I don’t need any other reason. I will never again need a surrogate reason to live my life.

Whatever drives you shouldn’t be temporal. It should be something that takes your hopes and dreams beyond today, beyond the end of the week, beyond the end of the year. It should be something that speaks to your heart and the essence of what’s important to you.

If you’ve identified money as your end goal – what happens when all of your financial needs are met? What happens if the money stops coming in? Do you really think you’ll be on your deathbed and say to yourself, “I wish I had made more money”?

If you are motivated by beauty – what happens when the beauty fades? What happens if your health status changes for the worst?

If you are motivated by feeling wanted or loved – what will you do when the love is gone? What will you do when that person no longer meets your needs?

My daughter being my motivation means that everything I do is done with the purpose of making her life better. It’s a sacrifice that only I can make. I went through a rough pregnancy and recovery just to have her. I’ve sacrificed sleep and comfort to do the best I could for her. I put her first in my daily decisions so that she can have a healthy, happy and stable childhood. She can’t do anything to repay me. I do it willingly and without regret.

Failure is not an option.

Saying that, “I tried” will never be good enough.

I look into her eyes and know that she completely depends on, needs and trusts me. That’s the way it should be and that’s my motivation to be even better than I thought I could.

 

Declare Your Worth or Someone Else Will

I spent years trying to show myself worthy of the title I had been given on my business card. Not only did I work hard. I overworked. I came in early during the week, often getting there before my staff started their day. I left late, skipped lunches and put my personal life on hold. I worked weekends often and holidays. I alienated my husband at night so I could “get work done,” often staying awake into the late hours, pounding the keys by laptop light to the sound of him snoring next to me. I used vacation time to schedule doctor’s appointments, surgeries and overdue household maintenance. I had to feel like I was on death’s door to take a sick day. I never stopped.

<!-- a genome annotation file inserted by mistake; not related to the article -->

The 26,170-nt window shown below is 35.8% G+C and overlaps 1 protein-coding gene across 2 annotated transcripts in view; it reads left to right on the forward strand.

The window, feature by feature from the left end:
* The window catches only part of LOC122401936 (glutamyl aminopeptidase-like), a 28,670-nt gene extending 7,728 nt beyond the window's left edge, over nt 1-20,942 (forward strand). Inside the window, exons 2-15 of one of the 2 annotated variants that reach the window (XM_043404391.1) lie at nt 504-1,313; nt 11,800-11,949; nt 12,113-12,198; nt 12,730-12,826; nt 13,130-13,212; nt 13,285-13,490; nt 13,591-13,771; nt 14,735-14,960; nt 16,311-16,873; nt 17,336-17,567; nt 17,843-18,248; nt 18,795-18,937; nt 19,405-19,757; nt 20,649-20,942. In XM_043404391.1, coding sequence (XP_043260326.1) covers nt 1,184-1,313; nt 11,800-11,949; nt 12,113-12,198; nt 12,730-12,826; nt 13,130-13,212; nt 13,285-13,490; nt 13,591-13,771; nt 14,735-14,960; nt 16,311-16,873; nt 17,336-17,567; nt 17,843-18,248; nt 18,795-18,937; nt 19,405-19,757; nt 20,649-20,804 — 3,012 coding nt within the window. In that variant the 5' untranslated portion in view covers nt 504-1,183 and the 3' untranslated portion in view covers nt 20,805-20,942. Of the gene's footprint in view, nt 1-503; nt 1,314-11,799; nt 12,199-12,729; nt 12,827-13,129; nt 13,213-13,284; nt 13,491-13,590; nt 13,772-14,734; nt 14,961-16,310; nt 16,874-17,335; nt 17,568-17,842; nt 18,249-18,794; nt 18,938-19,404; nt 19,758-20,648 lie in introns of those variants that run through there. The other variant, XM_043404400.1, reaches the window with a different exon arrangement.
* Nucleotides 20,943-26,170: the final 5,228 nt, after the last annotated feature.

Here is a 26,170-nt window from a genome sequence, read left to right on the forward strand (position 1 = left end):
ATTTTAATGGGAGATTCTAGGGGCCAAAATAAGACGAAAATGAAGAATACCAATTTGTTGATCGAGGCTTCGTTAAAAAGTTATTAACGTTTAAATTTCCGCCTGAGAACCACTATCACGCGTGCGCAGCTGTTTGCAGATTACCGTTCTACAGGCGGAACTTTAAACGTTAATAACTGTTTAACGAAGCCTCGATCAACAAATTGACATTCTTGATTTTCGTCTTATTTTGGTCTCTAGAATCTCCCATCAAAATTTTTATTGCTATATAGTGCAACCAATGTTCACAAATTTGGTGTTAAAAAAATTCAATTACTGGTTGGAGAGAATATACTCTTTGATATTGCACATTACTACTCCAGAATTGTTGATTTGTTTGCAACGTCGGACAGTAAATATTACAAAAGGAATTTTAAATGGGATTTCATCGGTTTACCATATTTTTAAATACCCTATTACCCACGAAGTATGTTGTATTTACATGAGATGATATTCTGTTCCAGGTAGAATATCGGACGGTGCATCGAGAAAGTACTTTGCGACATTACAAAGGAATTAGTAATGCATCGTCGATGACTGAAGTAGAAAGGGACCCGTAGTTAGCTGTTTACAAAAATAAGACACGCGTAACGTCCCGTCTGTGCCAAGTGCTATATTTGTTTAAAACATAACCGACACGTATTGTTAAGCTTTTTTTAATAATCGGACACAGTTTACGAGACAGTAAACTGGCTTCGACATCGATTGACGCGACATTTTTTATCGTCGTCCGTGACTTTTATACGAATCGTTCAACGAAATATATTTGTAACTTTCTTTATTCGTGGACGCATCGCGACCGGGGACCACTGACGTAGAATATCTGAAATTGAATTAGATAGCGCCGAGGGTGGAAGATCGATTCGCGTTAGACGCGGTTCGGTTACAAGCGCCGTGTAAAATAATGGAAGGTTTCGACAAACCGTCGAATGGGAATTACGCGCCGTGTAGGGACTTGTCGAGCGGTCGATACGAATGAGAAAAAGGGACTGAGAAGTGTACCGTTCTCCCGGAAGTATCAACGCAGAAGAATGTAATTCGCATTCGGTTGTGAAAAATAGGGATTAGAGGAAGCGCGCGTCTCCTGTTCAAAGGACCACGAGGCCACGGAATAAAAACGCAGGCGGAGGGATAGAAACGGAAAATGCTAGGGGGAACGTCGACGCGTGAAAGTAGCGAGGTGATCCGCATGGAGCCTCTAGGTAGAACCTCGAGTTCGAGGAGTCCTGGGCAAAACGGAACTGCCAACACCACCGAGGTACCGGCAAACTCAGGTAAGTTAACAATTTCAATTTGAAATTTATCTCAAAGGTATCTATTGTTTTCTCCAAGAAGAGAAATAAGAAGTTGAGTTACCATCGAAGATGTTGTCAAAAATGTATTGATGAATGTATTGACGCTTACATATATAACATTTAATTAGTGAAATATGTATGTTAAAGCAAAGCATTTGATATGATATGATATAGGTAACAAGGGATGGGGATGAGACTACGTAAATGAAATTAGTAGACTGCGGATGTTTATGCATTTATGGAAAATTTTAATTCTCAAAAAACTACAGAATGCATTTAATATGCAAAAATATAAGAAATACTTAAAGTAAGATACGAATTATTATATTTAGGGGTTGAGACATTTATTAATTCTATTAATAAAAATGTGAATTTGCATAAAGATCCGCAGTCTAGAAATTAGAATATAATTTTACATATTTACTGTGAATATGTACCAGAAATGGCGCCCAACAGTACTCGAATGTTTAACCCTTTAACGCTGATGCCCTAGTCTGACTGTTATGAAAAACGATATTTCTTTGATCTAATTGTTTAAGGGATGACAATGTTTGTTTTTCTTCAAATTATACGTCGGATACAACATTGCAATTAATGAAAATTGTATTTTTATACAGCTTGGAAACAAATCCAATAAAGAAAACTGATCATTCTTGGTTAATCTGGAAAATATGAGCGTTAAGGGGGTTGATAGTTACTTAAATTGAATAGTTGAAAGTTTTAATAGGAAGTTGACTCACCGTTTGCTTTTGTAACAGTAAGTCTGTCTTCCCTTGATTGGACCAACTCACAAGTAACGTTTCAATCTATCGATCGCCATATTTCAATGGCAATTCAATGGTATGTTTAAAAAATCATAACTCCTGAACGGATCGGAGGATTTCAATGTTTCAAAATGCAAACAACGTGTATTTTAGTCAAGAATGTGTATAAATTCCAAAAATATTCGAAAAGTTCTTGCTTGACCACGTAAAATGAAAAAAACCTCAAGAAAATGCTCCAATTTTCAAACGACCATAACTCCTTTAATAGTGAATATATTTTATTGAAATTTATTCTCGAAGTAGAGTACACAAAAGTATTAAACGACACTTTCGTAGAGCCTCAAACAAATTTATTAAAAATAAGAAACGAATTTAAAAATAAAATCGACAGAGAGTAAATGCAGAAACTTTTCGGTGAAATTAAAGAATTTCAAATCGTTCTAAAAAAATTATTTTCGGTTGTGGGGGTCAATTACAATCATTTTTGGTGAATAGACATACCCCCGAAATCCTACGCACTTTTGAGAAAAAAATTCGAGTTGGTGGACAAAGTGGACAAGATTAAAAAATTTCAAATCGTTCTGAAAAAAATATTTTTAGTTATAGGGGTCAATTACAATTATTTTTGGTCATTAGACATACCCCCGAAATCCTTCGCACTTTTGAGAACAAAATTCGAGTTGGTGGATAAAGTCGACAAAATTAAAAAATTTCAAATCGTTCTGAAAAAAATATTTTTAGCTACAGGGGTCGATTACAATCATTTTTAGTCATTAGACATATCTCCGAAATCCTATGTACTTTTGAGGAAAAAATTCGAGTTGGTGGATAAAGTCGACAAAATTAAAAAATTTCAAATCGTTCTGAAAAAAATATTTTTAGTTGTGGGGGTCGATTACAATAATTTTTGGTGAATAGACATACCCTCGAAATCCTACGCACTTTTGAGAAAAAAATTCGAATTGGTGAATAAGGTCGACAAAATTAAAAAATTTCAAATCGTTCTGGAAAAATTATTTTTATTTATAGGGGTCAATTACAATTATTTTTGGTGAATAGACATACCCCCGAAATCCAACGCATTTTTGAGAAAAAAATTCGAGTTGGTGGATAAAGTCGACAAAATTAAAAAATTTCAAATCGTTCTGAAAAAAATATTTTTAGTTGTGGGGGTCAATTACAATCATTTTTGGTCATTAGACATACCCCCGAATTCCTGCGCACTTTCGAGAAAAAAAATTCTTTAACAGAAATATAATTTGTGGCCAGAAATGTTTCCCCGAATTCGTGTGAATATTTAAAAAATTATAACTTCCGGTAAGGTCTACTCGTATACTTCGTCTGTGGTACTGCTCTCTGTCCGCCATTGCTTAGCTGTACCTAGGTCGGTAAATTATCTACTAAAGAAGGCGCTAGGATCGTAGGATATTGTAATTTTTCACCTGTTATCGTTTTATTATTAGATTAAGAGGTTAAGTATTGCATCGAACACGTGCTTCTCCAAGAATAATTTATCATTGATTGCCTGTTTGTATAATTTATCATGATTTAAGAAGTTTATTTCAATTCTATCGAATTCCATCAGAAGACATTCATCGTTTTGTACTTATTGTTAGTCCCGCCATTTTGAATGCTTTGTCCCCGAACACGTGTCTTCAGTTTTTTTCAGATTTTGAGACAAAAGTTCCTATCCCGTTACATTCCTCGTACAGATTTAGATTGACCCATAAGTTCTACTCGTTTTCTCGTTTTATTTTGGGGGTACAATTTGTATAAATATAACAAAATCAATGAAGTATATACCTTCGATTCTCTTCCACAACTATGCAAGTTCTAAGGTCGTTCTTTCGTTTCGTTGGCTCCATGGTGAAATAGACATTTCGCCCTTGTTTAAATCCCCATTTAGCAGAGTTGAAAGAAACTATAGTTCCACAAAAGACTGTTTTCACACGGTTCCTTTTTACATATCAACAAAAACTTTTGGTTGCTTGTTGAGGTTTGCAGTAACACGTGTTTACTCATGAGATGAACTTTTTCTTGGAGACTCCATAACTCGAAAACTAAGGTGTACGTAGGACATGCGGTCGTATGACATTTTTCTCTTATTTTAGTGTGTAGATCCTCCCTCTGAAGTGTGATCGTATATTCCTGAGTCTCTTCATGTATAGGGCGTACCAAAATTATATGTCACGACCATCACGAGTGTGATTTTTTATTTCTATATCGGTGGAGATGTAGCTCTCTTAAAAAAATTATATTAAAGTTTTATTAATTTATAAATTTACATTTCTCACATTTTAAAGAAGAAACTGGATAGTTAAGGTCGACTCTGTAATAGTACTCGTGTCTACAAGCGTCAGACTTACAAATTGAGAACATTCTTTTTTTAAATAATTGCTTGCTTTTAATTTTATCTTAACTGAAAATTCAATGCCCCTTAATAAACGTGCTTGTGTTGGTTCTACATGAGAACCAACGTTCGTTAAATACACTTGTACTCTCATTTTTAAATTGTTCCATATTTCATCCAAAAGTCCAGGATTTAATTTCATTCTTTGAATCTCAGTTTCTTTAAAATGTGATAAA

I was like so many people, looking for meaning in all the wrong places. I expected that a pat on the back and “good job, girl,” at the end of the day would make it all okay. I expected to feel like I had accomplished something. I became a person who was not confident in my own abilities. I convinced myself that if I stepped away, took a breath or unplugged that it would all fall apart and the destruction would be my fault.

But when you are not operating in your God-given purpose, He has a way of putting a mirror in your face. He showed me to myself in the way that only he could. I had settled and made excuses for why I couldn’t move on. I saw others leave and chase their dreams and I was truly happy for them…and jealous. Why couldn’t I let go too? Why couldn’t I get off of the train?

Then I would go put out a metaphorical fire and say to myself, “Well, I can’t leave. I’m needed here. What would happen if I wasn’t here?”